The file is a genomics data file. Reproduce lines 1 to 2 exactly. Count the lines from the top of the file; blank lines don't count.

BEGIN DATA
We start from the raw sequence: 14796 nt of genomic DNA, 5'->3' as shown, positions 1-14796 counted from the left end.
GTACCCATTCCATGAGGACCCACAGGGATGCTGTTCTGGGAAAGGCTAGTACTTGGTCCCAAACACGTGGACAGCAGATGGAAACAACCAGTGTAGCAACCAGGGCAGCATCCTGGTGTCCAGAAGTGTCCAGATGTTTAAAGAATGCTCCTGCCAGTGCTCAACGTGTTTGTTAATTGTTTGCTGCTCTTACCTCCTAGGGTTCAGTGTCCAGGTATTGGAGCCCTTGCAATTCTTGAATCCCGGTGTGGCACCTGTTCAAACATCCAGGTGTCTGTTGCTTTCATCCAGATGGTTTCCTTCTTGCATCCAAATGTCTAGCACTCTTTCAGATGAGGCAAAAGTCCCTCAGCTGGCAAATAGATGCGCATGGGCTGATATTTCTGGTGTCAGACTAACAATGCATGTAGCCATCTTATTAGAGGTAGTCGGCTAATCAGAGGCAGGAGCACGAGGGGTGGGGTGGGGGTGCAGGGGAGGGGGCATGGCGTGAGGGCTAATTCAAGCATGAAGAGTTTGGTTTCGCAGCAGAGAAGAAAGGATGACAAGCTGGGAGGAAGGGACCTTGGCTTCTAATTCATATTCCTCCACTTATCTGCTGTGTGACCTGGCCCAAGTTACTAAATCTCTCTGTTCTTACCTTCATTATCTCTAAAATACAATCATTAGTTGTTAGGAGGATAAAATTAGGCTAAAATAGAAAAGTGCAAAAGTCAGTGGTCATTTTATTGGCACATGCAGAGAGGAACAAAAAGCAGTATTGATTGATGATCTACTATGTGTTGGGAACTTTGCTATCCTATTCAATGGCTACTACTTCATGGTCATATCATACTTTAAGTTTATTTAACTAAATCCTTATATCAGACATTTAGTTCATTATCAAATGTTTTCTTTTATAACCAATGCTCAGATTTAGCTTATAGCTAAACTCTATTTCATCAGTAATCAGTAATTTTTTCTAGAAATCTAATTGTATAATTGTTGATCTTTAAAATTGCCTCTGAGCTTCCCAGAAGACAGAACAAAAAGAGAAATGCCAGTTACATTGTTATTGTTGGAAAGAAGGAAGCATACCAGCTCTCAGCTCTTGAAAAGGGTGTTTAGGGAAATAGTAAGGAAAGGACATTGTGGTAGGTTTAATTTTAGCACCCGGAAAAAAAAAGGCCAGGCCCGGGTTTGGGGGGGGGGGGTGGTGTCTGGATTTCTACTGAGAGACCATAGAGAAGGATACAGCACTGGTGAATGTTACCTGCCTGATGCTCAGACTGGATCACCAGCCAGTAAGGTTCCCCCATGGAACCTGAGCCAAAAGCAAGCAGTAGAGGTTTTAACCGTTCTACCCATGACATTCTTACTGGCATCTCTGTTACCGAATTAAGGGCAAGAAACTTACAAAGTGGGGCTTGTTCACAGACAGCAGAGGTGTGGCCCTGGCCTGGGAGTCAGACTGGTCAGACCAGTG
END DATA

We start from the raw sequence: 14796 nt of genomic DNA, 5'->3' as shown, positions 1-14796 counted from the left end.
GTACCCATTCCATGAGGACCCACAGGGATGCTGTTCTGGGAAAGGCTAGTACTTGGTCCCAAACACGTGGACAGCAGATGGAAACAACCAGTGTAGCAACCAGGGCAGCATCCTGGTGTCCAGAAGTGTCCAGATGTTTAAAGAATGCTCCTGCCAGTGCTCAACGTGTTTGTTAATTGTTTGCTGCTCTTACCTCCTAGGGTTCAGTGTCCAGGTATTGGAGCCCTTGCAATTCTTGAATCCCGGTGTGGCACCTGTTCAAACATCCAGGTGTCTGTTGCTTTCATCCAGATGGTTTCCTTCTTGCATCCAAATGTCTAGCACTCTTTCAGATGAGGCAAAAGTCCCTCAGCTGGCAAATAGATGCGCATGGGCTGATATTTCTGGTGTCAGACTAACAATGCATGTAGCCATCTTATTAGAGGTAGTCGGCTAATCAGAGGCAGGAGCACGAGGGGTGGGGTGGGGGTGCAGGGGAGGGGGCATGGCGTGAGGGCTAATTCAAGCATGAAGAGTTTGGTTTCGCAGCAGAGAAGAAAGGATGACAAGCTGGGAGGAAGGGACCTTGGCTTCTAATTCATATTCCTCCACTTATCTGCTGTGTGACCTGGCCCAAGTTACTAAATCTCTCTGTTCTTACCTTCATTATCTCTAAAATACAATCATTAGTTGTTAGGAGGATAAAATTAGGCTAAAATAGAAAAGTGCAAAAGTCAGTGGTCATTTTATTGGCACATGCAGAGAGGAACAAAAAGCAGTATTGATTGATGATCTACTATGTGTTGGGAACTTTGCTATCCTATTCAATGGCTACTACTTCATGGTCATATCATACTTTAAGTTTATTTAACTAAATCCTTATATCAGACATTTAGTTCATTATCAAATGTTTTCTTTTATAACCAATGCTCAGATTTAGCTTATAGCTAAACTCTATTTCATCAGTAATCAGTAATTTTTTCTAGAAATCTAATTGTATAATTGTTGATCTTTAAAATTGCCTCTGAGCTTCCCAGAAGACAGAACAAAAAGAGAAATGCCAGTTACATTGTTATTGTTGGAAAGAAGGAAGCATACCAGCTCTCAGCTCTTGAAAAGGGTGTTTAGGGAAATAGTAAGGAAAGGACATTGTGGTAGGTTTAATTTTAGCACCCGGAAAAAAAAAGGCCAGGCCCGGGTTTGGGGGGGGGGGGTGGTGTCTGGATTTCTACTGAGAGACCATAGAGAAGGATACAGCACTGGTGAATGTTACCTGCCTGATGCTCAGACTGGATCACCAGCCAGTAAGGTTCCCCCATGGAACCTGAGCCAAAAGCAAGCAGTAGAGGTTTTAACCGTTCTACCCATGACATTCTTACTGGCATCTCTGTTACCGAATTAAGGGCAAGAAACTTACAAAGTGGGGCTTGTTCACAGACAGCAGAGGTGTGGCCCTGGCCTGGGAGTCAGACTGGTCAGACCAGTG